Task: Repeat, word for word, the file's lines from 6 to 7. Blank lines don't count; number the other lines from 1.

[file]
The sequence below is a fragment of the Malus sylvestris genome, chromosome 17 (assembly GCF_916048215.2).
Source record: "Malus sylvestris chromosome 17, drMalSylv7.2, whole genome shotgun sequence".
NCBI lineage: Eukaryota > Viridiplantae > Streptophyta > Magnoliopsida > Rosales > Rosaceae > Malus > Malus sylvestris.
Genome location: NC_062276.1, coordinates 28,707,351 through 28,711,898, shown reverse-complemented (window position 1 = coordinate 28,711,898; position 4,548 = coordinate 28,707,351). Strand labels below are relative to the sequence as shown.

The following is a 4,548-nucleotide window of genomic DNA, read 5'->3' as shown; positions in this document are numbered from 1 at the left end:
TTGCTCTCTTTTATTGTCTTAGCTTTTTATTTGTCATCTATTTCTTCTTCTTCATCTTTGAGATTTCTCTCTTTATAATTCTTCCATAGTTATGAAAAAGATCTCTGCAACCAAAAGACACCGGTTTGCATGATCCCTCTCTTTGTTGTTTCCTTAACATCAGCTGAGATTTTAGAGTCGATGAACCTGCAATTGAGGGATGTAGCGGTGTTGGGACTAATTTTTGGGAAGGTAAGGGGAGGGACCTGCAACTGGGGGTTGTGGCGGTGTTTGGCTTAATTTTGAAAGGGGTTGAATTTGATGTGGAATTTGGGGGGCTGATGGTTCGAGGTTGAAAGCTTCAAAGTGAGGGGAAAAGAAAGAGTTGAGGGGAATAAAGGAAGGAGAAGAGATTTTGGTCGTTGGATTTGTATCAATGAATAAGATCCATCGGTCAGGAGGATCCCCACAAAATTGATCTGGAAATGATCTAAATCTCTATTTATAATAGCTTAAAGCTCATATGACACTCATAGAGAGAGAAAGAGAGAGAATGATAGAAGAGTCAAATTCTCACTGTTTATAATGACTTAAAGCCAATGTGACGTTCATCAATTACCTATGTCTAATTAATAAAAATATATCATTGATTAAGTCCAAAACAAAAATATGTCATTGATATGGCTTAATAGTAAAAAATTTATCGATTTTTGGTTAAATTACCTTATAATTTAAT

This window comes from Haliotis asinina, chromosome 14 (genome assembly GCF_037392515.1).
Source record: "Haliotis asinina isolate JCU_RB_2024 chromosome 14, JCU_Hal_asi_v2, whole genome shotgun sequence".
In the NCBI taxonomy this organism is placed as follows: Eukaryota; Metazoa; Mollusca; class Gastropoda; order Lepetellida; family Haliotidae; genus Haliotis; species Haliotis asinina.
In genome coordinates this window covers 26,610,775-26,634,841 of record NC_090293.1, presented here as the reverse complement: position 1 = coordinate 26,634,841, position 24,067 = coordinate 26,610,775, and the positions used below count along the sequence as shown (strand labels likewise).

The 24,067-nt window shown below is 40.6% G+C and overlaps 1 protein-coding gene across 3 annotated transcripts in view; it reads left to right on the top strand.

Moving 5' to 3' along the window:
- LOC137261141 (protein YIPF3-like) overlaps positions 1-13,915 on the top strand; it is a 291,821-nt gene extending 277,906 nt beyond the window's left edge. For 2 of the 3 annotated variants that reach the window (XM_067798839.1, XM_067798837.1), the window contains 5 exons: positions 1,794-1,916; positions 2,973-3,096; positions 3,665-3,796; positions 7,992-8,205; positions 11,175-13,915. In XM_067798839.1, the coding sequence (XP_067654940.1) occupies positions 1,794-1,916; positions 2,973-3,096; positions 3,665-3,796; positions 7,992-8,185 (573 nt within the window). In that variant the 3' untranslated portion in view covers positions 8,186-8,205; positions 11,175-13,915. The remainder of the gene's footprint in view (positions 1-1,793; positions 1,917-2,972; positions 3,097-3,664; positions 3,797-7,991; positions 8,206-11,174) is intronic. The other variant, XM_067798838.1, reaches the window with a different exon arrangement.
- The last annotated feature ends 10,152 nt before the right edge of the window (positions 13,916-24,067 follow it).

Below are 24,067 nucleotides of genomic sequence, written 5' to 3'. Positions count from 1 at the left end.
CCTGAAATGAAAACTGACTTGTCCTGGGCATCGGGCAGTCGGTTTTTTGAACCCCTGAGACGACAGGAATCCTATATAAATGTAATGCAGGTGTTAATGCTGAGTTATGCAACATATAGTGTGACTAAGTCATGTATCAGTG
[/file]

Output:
TTGCTCTCTTTTATTGTCTTAGCTTTTTATTTGTCATCTATTTCTTCTTCTTCATCTTTGAGATTTCTCTCTTTATAATTCTTCCATAGTTATGAAAAAGATCTCTGCAACCAAAAGACACCGGTTTGCATGATCCCTCTCTTTGTTGTTTCCTTAACATCAGCTGAGATTTTAGAGTCGATGAACCTGCAATTGAGGGATGTAGCGGTGTTGGGACTAATTTTTGGGAAGGTAAGGGGAGGGACCTGCAACTGGGGGTTGTGGCGGTGTTTGGCTTAATTTTGAAAGGGGTTGAATTTGATGTGGAATTTGGGGGGCTGATGGTTCGAGGTTGAAAGCTTCAAAGTGAGGGGAAAAGAAAGAGTTGAGGGGAATAAAGGAAGGAGAAGAGATTTTGGTCGTTGGATTTGTATCAATGAATAAGATCCATCGGTCAGGAGGATCCCCACAAAATTGATCTGGAAATGATCTAAATCTCTATTTATAATAGCTTAAAGCTCATATGACACTCATAGAGAGAGAAAGAGAGAGAATGATAGAAGAGTCAAATTCTCACTGTTTATAATGACTTAAAGCCAATGTGACGTTCATCAATTACCTATGTCTAATTAATAAAAATATATCATTGATTAAGTCCAAAACAAAAATATGTCATTGATATGGCTTAATAGTAAAAAATTTATCGATTTTTGGTTAAATTACCTTATAATTTAAT

This window comes from Haliotis asinina, chromosome 14 (genome assembly GCF_037392515.1).